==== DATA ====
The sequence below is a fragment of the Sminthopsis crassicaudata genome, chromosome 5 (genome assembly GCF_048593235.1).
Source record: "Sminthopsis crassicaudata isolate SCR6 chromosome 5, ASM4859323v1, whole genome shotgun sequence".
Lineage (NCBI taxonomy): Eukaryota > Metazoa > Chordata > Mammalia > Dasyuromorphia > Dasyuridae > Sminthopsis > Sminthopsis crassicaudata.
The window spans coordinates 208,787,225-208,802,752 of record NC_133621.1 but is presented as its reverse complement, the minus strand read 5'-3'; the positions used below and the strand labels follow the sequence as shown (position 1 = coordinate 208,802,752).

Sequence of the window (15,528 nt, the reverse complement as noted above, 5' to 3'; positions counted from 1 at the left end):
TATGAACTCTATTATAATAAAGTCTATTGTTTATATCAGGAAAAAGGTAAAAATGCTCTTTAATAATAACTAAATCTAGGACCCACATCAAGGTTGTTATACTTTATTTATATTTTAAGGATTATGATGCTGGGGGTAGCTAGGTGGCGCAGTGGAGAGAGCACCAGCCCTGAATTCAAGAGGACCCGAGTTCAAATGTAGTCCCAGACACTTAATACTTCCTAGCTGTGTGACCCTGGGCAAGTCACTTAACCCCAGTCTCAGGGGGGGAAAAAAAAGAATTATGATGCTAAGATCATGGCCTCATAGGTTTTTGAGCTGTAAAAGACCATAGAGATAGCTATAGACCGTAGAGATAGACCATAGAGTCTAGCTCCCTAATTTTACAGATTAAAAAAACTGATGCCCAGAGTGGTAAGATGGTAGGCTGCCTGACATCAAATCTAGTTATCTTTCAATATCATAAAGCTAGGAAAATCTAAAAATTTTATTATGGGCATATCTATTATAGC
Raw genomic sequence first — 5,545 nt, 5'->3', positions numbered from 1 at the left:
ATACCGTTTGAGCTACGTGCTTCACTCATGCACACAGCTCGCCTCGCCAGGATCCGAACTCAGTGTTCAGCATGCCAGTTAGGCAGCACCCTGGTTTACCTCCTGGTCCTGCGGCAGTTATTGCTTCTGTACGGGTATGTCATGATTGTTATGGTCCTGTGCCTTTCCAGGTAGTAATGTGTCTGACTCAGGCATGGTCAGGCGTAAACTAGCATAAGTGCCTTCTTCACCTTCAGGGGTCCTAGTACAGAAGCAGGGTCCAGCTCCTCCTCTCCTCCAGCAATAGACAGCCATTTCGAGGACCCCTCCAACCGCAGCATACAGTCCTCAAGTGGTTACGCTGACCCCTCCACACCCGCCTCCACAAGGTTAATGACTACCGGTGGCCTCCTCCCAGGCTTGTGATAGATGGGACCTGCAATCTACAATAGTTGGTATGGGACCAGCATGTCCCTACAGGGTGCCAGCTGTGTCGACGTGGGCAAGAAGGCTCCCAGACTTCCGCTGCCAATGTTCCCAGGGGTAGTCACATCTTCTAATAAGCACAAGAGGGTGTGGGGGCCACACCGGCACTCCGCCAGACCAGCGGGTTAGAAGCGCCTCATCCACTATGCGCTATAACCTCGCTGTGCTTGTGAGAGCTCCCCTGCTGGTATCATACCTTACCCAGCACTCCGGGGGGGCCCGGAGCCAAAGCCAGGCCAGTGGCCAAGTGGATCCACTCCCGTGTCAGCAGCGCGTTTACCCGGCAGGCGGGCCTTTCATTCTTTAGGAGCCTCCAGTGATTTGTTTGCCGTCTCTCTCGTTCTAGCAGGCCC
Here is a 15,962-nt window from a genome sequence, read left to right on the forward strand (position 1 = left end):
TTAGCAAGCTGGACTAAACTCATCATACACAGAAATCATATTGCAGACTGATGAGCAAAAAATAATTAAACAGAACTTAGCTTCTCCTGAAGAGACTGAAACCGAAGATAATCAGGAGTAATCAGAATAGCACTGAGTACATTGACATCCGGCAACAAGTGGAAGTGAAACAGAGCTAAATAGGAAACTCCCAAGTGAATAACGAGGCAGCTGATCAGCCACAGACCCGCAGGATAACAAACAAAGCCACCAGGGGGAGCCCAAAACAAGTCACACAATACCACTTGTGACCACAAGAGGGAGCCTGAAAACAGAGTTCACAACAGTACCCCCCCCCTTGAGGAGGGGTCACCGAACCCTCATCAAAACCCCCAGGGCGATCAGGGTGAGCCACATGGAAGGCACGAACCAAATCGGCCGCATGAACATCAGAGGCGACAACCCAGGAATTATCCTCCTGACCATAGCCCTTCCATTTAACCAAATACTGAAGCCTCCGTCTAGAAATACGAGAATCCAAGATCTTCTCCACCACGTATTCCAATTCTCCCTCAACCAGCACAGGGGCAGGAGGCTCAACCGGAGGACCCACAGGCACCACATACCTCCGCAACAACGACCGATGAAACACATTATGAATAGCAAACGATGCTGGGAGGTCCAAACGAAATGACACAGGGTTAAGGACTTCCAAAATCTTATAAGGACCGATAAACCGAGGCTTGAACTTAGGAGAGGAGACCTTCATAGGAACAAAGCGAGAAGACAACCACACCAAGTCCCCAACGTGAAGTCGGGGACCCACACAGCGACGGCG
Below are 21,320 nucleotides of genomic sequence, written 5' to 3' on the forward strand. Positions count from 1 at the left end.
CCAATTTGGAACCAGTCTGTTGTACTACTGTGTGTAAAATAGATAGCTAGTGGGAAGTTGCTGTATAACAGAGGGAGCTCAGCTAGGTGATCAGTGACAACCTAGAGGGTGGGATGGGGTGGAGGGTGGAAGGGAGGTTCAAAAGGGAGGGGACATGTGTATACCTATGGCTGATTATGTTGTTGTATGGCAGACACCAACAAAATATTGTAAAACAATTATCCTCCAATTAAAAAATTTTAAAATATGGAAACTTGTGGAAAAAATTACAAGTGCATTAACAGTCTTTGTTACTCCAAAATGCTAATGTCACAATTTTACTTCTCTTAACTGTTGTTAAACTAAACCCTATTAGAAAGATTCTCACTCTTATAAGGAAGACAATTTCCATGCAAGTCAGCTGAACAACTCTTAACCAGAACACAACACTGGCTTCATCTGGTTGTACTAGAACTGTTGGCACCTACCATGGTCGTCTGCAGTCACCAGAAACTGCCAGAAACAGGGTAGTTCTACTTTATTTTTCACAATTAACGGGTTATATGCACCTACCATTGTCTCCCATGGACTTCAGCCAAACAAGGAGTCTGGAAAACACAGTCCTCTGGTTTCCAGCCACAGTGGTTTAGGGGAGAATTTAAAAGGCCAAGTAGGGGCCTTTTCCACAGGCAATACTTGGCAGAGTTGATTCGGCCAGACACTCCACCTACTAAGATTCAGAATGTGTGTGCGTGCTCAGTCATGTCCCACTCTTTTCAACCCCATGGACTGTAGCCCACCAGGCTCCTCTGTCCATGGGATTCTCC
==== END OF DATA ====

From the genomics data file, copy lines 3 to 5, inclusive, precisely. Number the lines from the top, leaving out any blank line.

Lineage (NCBI taxonomy): Eukaryota > Metazoa > Chordata > Mammalia > Dasyuromorphia > Dasyuridae > Sminthopsis > Sminthopsis crassicaudata.
The window spans coordinates 208,787,225-208,802,752 of record NC_133621.1 but is presented as its reverse complement, the minus strand read 5'-3'; the positions used below and the strand labels follow the sequence as shown (position 1 = coordinate 208,802,752).

Sequence of the window (15,528 nt, the reverse complement as noted above, 5' to 3'; positions counted from 1 at the left end):